- Unlike panting cats, cats with tachypnea usually don’t breathe through their mouth.
The cat in the following video exhibits tachypnea:
What causes tachypnea in cats?
- Reduced oxygen due to anemia, pneumonia, metabolic acidosis, hypoglycemia, heart failure, blood loss, heartworms, or a heart murmur.
- Anemia can lead to tachypnea.
- Fever can cause tachypnea as your cat breathes rapidly in an attempt to cool down their body.
- Cats may breathe rapidly when nervous. You might notice your cat exhibiting tachypnea in stressful situations, like going to the veterinarian or encountering a dog outdoors.
What should you do if your cat is breathing rapidly?
A resting respiration rate of over 30 is considered unusual. If your cat’s sleeping respiration rate exceeds 40 breaths per minute for a prolonged period, a trip to the emergency vet is in order.
If your cat is breathing rapidly while out for a walk on a busy city sidewalk, you’re probably looking at a temporary stress response. Monitor your cat closely, keeping them as cool and calm as possible. If the rapid breathing doesn’t subside after you’ve removed obvious stressors, you may need to take your cat to the vet.
3. Panting – Rapid Breathing with the Mouth Open
Panting is, essentially, tachypnea with the mouth open. Just like dogs, cats pant when they’ve overexerted themselves or have been exposed to excessive heat.
Panting may also point to serious underlying conditions, including heart and lung disease.
The following video shows a cat panting:
What causes panting in cats?
- Cats pant when they’re too hot. Just like dogs, cats use panting as a thermoregulation mechanism. This open-mouthed rapid breathing helps them to manage their body temperature in hot weather.
- Cats may pant when they’re excited or exerting themselves. You may notice your cat panting after playtime or while on a walk. This may happen because your cat is overweight, or it could be a normal response to continued exertion, especially if the weather is warm.
- Stress is a common trigger. Cats often pant when they’re in the car or while at the veterinarian.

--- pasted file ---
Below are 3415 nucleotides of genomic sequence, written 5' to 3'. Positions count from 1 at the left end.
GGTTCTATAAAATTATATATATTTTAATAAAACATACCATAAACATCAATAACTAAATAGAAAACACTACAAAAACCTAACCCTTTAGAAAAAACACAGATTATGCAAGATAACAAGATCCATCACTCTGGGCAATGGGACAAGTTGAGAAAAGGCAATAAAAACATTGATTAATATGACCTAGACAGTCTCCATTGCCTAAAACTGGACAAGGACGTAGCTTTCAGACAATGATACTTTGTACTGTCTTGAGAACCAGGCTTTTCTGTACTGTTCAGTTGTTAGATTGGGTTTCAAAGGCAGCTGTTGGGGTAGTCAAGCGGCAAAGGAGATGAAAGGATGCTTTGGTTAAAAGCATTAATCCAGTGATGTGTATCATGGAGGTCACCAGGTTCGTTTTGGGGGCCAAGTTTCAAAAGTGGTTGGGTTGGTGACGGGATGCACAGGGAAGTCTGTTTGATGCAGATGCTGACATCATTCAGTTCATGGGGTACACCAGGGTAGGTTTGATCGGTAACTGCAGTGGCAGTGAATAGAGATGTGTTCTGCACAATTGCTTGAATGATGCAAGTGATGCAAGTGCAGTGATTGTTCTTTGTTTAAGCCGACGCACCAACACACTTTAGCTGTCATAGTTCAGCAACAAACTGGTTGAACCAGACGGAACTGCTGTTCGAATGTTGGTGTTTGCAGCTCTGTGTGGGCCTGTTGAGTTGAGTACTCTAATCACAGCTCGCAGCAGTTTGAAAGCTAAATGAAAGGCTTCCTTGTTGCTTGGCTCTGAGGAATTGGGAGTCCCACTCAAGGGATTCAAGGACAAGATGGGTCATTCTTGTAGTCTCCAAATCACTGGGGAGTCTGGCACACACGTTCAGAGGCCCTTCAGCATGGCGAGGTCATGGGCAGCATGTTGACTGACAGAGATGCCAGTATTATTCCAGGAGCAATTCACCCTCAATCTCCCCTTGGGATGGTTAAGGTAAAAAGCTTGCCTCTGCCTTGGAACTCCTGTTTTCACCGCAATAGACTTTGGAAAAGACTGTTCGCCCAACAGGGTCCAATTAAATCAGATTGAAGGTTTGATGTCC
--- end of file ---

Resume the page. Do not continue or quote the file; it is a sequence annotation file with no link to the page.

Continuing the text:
- Heart problems, such as hypertrophic cardiomyopathy, could cause panting.
- In addition to coughing, hacking, and wheezing, some asthmatic cats pant.
What should you do if your cat is panting?
If your cat is panting after playtime, while on a walk, or en route to a vet visit, they’re probably not showing symptoms of a serious condition. Cats breathe rapidly and sometimes pant when overexcited, stressed, or playing in hot weather. This is a normal response and is seldom a medical emergency.
Cool down the workout and cool down your cat. Water and air conditioning are likely the only medications your cat needs to bring their breathing back to normal.
If your cat is panting after a day of lounging, or if your cat’s heavy breathing is accompanied by other unusual behaviors, their breathing is probably indicative of deeper issues. In this case, it’s time to schedule a vet visit.
What should you do if you notice that your cat is breathing heavily?
In most cases, heavy breathing is a symptom of underlying problems. Particularly if it’s prolonged and accompanied by other symptoms of distress, heavy breathing is a sign that you should bring your cat to the veterinarian.
There are certain cases of heavy breathing in which a vet visit isn’t necessary. It’s normal for cats to temporarily breathe heavily during exercise or a stressful event. This type of heavy breathing won’t appear labored or painful and should subside within a few minutes.
About the author
Mallory Crusta is a writer and adventurecat enthusiast on a mission to make cats’ lives extraordinary. She’s one of the founders of Wildernesscat – a site for happy, healthy, and adventurous cats who are fueled by nature. Visit Wildernesscat for radically natural cat nutrition, home remedies, and lifestyle inspiration.